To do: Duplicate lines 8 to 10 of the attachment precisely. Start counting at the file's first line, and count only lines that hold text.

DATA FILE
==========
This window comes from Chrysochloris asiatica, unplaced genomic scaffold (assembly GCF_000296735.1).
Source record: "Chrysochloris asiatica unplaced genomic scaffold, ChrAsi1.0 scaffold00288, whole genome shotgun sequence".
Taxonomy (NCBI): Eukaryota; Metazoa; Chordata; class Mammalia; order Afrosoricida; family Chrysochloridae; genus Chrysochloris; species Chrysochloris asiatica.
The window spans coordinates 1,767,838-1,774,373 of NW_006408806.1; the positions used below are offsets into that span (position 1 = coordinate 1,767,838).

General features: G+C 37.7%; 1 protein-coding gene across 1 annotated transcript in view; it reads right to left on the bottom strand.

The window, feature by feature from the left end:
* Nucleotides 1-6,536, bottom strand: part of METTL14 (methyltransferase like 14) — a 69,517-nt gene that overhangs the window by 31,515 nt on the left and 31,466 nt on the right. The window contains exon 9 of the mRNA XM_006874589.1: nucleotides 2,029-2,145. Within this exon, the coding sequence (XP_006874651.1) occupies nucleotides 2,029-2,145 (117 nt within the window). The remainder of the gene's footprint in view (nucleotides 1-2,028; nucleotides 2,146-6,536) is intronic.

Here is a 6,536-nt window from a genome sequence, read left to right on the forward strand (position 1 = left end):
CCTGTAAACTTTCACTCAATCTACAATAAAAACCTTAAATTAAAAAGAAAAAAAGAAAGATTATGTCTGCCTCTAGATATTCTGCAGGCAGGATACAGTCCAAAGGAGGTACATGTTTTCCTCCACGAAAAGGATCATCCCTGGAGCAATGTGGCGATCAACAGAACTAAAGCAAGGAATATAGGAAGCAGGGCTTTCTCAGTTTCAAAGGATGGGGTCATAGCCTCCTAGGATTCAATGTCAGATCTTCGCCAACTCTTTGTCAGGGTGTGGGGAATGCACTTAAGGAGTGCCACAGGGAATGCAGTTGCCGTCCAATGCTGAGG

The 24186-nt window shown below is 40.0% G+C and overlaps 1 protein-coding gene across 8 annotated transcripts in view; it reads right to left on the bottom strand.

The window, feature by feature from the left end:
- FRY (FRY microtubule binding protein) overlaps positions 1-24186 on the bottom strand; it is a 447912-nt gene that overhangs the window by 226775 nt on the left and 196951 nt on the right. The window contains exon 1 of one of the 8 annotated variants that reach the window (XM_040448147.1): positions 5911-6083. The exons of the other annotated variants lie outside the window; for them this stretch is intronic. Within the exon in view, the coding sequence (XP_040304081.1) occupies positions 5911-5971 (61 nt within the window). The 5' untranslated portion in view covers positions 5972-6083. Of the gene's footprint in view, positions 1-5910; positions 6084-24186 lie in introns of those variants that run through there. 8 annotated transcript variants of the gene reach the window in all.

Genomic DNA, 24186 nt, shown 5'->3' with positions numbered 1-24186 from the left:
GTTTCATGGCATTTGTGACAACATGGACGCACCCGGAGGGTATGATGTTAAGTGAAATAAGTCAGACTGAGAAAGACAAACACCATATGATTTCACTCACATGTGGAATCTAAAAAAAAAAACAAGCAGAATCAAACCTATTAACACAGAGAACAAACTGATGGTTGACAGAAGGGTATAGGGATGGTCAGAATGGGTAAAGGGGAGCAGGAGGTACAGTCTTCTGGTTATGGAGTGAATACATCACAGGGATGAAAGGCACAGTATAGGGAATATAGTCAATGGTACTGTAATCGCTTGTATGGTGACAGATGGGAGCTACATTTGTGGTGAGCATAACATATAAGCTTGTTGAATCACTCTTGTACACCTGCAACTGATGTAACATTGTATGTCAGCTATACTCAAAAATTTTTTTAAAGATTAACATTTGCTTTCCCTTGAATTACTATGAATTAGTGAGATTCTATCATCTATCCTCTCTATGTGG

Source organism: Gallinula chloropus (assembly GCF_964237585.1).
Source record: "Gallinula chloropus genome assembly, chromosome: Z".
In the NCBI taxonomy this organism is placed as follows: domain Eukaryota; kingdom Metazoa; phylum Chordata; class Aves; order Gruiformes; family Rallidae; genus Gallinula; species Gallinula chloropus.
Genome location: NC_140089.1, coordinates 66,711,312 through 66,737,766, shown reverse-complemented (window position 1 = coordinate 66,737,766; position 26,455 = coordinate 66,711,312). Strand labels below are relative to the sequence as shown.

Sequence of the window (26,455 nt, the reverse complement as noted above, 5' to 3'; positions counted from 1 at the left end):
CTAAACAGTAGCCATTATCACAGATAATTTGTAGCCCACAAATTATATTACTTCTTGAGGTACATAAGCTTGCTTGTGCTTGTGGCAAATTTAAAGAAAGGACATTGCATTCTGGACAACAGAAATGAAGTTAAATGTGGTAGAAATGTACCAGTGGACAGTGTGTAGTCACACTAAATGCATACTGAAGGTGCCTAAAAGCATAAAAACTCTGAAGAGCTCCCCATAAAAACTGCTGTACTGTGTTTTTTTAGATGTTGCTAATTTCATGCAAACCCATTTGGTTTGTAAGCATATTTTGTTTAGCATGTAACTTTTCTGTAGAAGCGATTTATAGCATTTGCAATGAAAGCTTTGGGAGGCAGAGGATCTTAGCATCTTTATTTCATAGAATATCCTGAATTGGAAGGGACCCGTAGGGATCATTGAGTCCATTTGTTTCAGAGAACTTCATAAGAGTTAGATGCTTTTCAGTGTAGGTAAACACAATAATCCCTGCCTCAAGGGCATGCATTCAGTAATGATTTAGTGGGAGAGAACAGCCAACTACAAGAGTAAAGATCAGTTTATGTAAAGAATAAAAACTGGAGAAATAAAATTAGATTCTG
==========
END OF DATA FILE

Here is a 6,536-nt window from a genome sequence, read left to right on the forward strand (position 1 = left end):
CCTGTAAACTTTCACTCAATCTACAATAAAAACCTTAAATTAAAAAGAAAAAAAGAAAGATTATGTCTGCCTCTAGATATTCTGCAGGCAGGATACAGTCCAAAGGAGGTACATGTTTTCCTCCACGAAAAGGATCATCCCTGGAGCAATGTGGCGATCAACAGAACTAAAGCAAGGAATATAGGAAGCAGGGCTTTCTCAGTTTCAAAGGATGGGGTCATAGCCTCCTAGGATTCAATGTCAGATCTTCGCCAACTCTTTGTCAGGGTGTGGGGAATGCACTTAAGGAGTGCCACAGGGAATGCAGTTGCCGTCCAATGCTGAGG

The 24186-nt window shown below is 40.0% G+C and overlaps 1 protein-coding gene across 8 annotated transcripts in view; it reads right to left on the bottom strand.